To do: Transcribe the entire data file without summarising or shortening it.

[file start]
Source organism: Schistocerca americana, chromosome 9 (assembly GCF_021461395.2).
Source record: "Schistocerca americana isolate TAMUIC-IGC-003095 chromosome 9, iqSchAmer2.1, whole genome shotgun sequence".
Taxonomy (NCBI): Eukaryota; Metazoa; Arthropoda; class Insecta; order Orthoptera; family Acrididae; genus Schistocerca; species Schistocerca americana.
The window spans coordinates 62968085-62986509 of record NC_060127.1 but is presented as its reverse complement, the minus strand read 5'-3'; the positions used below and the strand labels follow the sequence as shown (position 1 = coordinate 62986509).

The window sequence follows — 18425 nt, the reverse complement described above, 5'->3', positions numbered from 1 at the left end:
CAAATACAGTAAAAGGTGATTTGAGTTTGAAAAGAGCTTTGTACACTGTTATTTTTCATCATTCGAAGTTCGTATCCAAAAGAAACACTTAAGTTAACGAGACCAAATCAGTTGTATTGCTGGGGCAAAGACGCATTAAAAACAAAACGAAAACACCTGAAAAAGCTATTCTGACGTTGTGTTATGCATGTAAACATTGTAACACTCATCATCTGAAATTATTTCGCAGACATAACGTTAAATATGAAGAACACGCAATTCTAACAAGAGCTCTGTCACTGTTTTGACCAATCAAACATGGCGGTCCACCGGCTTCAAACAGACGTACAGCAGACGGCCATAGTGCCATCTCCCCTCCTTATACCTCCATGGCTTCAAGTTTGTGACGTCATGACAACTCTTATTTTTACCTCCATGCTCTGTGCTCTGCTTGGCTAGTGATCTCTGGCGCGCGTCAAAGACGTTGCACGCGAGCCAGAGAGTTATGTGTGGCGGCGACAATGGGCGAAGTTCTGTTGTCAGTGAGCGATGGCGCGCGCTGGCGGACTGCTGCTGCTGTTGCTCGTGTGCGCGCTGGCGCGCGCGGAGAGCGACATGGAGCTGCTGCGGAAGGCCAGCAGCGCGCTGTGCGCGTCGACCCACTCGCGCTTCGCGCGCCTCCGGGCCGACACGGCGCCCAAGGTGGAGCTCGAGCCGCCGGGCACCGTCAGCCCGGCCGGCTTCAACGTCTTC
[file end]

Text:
Source organism: Schistocerca americana, chromosome 9 (assembly GCF_021461395.2).
Source record: "Schistocerca americana isolate TAMUIC-IGC-003095 chromosome 9, iqSchAmer2.1, whole genome shotgun sequence".
Taxonomy (NCBI): Eukaryota; Metazoa; Arthropoda; class Insecta; order Orthoptera; family Acrididae; genus Schistocerca; species Schistocerca americana.
The window spans coordinates 62968085-62986509 of record NC_060127.1 but is presented as its reverse complement, the minus strand read 5'-3'; the positions used below and the strand labels follow the sequence as shown (position 1 = coordinate 62986509).

The window sequence follows — 18425 nt, the reverse complement described above, 5'->3', positions numbered from 1 at the left end:
CAAATACAGTAAAAGGTGATTTGAGTTTGAAAAGAGCTTTGTACACTGTTATTTTTCATCATTCGAAGTTCGTATCCAAAAGAAACACTTAAGTTAACGAGACCAAATCAGTTGTATTGCTGGGGCAAAGACGCATTAAAAACAAAACGAAAACACCTGAAAAAGCTATTCTGACGTTGTGTTATGCATGTAAACATTGTAACACTCATCATCTGAAATTATTTCGCAGACATAACGTTAAATATGAAGAACACGCAATTCTAACAAGAGCTCTGTCACTGTTTTGACCAATCAAACATGGCGGTCCACCGGCTTCAAACAGACGTACAGCAGACGGCCATAGTGCCATCTCCCCTCCTTATACCTCCATGGCTTCAAGTTTGTGACGTCATGACAACTCTTATTTTTACCTCCATGCTCTGTGCTCTGCTTGGCTAGTGATCTCTGGCGCGCGTCAAAGACGTTGCACGCGAGCCAGAGAGTTATGTGTGGCGGCGACAATGGGCGAAGTTCTGTTGTCAGTGAGCGATGGCGCGCGCTGGCGGACTGCTGCTGCTGTTGCTCGTGTGCGCGCTGGCGCGCGCGGAGAGCGACATGGAGCTGCTGCGGAAGGCCAGCAGCGCGCTGTGCGCGTCGACCCACTCGCGCTTCGCGCGCCTCCGGGCCGACACGGCGCCCAAGGTGGAGCTCGAGCCGCCGGGCACCGTCAGCCCGGCCGGCTTCAACGTCTTC